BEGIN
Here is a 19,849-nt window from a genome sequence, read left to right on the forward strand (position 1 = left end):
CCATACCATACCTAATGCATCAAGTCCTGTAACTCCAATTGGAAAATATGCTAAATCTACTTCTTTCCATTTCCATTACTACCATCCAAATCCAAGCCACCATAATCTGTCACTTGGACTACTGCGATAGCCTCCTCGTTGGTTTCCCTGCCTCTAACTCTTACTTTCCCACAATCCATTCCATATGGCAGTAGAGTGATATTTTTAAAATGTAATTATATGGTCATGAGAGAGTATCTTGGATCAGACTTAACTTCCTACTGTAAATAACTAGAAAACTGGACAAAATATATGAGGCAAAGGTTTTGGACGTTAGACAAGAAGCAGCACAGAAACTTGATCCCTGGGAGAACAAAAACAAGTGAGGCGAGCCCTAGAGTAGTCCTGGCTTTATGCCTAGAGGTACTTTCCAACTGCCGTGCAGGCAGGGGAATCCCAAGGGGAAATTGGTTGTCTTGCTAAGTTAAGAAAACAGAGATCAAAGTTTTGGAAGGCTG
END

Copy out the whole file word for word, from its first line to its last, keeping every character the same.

Here is a 19,849-nt window from a genome sequence, read left to right on the forward strand (position 1 = left end):
CCATACCATACCTAATGCATCAAGTCCTGTAACTCCAATTGGAAAATATGCTAAATCTACTTCTTTCCATTTCCATTACTACCATCCAAATCCAAGCCACCATAATCTGTCACTTGGACTACTGCGATAGCCTCCTCGTTGGTTTCCCTGCCTCTAACTCTTACTTTCCCACAATCCATTCCATATGGCAGTAGAGTGATATTTTTAAAATGTAATTATATGGTCATGAGAGAGTATCTTGGATCAGACTTAACTTCCTACTGTAAATAACTAGAAAACTGGACAAAATATATGAGGCAAAGGTTTTGGACGTTAGACAAGAAGCAGCACAGAAACTTGATCCCTGGGAGAACAAAAACAAGTGAGGCGAGCCCTAGAGTAGTCCTGGCTTTATGCCTAGAGGTACTTTCCAACTGCCGTGCAGGCAGGGGAATCCCAAGGGGAAATTGGTTGTCTTGCTAAGTTAAGAAAACAGAGATCAAAGTTTTGGAAGGCTG